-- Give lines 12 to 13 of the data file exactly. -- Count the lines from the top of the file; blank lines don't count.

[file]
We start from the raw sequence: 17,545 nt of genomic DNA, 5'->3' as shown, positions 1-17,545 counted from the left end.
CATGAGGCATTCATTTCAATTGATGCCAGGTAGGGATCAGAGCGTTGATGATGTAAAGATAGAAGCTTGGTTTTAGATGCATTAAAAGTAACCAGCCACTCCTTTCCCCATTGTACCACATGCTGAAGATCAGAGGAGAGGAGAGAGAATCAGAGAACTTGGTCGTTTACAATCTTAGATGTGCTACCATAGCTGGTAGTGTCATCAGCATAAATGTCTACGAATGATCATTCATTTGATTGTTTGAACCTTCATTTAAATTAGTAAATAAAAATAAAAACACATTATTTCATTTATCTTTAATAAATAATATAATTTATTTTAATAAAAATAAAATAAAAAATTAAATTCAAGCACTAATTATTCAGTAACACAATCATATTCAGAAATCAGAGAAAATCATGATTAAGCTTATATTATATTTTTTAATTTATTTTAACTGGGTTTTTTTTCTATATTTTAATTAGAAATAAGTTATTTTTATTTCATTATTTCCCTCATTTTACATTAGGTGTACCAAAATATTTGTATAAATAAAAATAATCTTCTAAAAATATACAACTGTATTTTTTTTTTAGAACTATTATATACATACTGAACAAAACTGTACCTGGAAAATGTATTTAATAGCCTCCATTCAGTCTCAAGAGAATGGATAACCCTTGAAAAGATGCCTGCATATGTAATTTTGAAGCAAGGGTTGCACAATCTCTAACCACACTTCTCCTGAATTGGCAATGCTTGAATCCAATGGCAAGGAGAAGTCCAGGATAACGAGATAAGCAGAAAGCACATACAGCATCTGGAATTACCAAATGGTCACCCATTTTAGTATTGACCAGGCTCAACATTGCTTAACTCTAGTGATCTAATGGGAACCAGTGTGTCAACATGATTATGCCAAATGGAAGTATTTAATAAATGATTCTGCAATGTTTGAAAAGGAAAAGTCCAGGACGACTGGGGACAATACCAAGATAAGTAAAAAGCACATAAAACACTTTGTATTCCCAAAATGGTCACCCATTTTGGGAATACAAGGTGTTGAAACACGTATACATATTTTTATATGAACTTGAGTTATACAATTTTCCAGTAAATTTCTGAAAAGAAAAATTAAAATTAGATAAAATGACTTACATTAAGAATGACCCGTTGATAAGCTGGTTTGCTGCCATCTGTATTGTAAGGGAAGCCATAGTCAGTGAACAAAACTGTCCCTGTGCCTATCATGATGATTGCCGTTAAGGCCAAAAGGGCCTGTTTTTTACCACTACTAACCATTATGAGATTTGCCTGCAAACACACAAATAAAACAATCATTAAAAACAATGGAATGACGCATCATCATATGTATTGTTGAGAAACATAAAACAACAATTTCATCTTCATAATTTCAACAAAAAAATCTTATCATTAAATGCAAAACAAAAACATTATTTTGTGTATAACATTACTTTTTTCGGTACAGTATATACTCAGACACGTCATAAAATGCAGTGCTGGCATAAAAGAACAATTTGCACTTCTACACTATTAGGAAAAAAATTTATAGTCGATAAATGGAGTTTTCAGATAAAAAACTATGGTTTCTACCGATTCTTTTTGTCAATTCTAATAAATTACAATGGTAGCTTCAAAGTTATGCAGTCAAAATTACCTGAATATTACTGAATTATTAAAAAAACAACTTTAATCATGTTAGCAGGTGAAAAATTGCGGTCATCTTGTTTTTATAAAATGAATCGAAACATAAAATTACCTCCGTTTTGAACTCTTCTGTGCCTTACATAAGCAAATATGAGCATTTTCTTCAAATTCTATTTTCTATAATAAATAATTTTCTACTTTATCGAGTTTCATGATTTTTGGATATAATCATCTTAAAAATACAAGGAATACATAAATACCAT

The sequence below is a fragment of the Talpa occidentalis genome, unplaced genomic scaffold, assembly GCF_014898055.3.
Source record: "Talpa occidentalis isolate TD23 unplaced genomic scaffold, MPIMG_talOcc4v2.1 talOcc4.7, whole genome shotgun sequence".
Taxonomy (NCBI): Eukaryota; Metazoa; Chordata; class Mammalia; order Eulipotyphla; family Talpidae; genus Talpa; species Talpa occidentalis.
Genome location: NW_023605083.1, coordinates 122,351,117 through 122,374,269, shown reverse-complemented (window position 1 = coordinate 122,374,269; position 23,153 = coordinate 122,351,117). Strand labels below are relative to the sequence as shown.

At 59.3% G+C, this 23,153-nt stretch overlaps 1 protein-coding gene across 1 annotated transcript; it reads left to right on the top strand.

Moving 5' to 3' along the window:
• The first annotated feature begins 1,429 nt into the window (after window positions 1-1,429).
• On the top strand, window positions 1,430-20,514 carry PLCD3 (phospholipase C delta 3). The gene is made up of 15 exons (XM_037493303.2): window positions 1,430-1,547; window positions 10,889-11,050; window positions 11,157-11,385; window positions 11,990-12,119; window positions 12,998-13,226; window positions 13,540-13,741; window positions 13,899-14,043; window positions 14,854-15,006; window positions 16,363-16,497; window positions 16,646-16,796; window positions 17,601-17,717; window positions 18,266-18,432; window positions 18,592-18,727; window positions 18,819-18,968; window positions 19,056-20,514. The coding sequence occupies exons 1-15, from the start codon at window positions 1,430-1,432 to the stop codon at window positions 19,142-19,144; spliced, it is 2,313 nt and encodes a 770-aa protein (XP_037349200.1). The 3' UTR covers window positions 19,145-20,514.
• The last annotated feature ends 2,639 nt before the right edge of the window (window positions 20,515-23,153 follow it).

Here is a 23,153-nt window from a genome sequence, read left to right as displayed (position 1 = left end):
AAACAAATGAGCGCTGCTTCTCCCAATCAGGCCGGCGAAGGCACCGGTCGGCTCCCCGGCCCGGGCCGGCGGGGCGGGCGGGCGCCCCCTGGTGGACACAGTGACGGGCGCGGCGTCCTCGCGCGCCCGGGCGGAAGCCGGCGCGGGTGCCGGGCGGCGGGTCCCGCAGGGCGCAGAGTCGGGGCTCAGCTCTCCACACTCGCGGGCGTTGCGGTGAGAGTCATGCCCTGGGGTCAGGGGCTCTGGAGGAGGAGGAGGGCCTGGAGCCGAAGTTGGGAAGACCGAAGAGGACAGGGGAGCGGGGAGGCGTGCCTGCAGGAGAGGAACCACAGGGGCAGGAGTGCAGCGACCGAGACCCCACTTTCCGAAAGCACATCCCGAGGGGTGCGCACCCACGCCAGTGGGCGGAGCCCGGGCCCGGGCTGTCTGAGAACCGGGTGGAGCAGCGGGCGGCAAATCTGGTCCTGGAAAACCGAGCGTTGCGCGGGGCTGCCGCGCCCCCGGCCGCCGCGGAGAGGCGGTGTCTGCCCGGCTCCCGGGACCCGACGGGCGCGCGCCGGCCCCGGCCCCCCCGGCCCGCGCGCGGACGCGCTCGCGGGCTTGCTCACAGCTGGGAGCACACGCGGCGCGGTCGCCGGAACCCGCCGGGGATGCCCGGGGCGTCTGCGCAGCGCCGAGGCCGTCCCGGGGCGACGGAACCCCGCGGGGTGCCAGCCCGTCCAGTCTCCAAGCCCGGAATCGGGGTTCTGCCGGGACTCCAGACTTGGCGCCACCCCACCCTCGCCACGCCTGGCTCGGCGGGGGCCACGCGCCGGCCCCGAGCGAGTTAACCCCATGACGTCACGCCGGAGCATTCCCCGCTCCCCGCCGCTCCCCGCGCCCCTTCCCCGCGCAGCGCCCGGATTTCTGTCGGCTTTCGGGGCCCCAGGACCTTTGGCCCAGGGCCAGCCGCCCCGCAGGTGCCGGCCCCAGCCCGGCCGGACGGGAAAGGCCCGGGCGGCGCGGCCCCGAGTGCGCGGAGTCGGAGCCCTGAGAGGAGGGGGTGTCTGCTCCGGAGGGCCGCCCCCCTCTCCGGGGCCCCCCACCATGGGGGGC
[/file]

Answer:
Here is a 23,153-nt window from a genome sequence, read left to right as displayed (position 1 = left end):
AAACAAATGAGCGCTGCTTCTCCCAATCAGGCCGGCGAAGGCACCGGTCGGCTCCCCGGCCCGGGCCGGCGGGGCGGGCGGGCGCCCCCTGGTGGACACAGTGACGGGCGCGGCGTCCTCGCGCGCCCGGGCGGAAGCCGGCGCGGGTGCCGGGCGGCGGGTCCCGCAGGGCGCAGAGTCGGGGCTCAGCTCTCCACACTCGCGGGCGTTGCGGTGAGAGTCATGCCCTGGGGTCAGGGGCTCTGGAGGAGGAGGAGGGCCTGGAGCCGAAGTTGGGAAGACCGAAGAGGACAGGGGAGCGGGGAGGCGTGCCTGCAGGAGAGGAACCACAGGGGCAGGAGTGCAGCGACCGAGACCCCACTTTCCGAAAGCACATCCCGAGGGGTGCGCACCCACGCCAGTGGGCGGAGCCCGGGCCCGGGCTGTCTGAGAACCGGGTGGAGCAGCGGGCGGCAAATCTGGTCCTGGAAAACCGAGCGTTGCGCGGGGCTGCCGCGCCCCCGGCCGCCGCGGAGAGGCGGTGTCTGCCCGGCTCCCGGGACCCGACGGGCGCGCGCCGGCCCCGGCCCCCCCGGCCCGCGCGCGGACGCGCTCGCGGGCTTGCTCACAGCTGGGAGCACACGCGGCGCGGTCGCCGGAACCCGCCGGGGATGCCCGGGGCGTCTGCGCAGCGCCGAGGCCGTCCCGGGGCGACGGAACCCCGCGGGGTGCCAGCCCGTCCAGTCTCCAAGCCCGGAATCGGGGTTCTGCCGGGACTCCAGACTTGGCGCCACCCCACCCTCGCCACGCCTGGCTCGGCGGGGGCCACGCGCCGGCCCCGAGCGAGTTAACCCCATGACGTCACGCCGGAGCATTCCCCGCTCCCCGCCGCTCCCCGCGCCCCTTCCCCGCGCAGCGCCCGGATTTCTGTCGGCTTTCGGGGCCCCAGGACCTTTGGCCCAGGGCCAGCCGCCCCGCAGGTGCCGGCCCCAGCCCGGCCGGACGGGAAAGGCCCGGGCGGCGCGGCCCCGAGTGCGCGGAGTCGGAGCCCTGAGAGGAGGGGGTGTCTGCTCCGGAGGGCCGCCCCCCTCTCCGGGGCCCCCCACCATGGGGGGC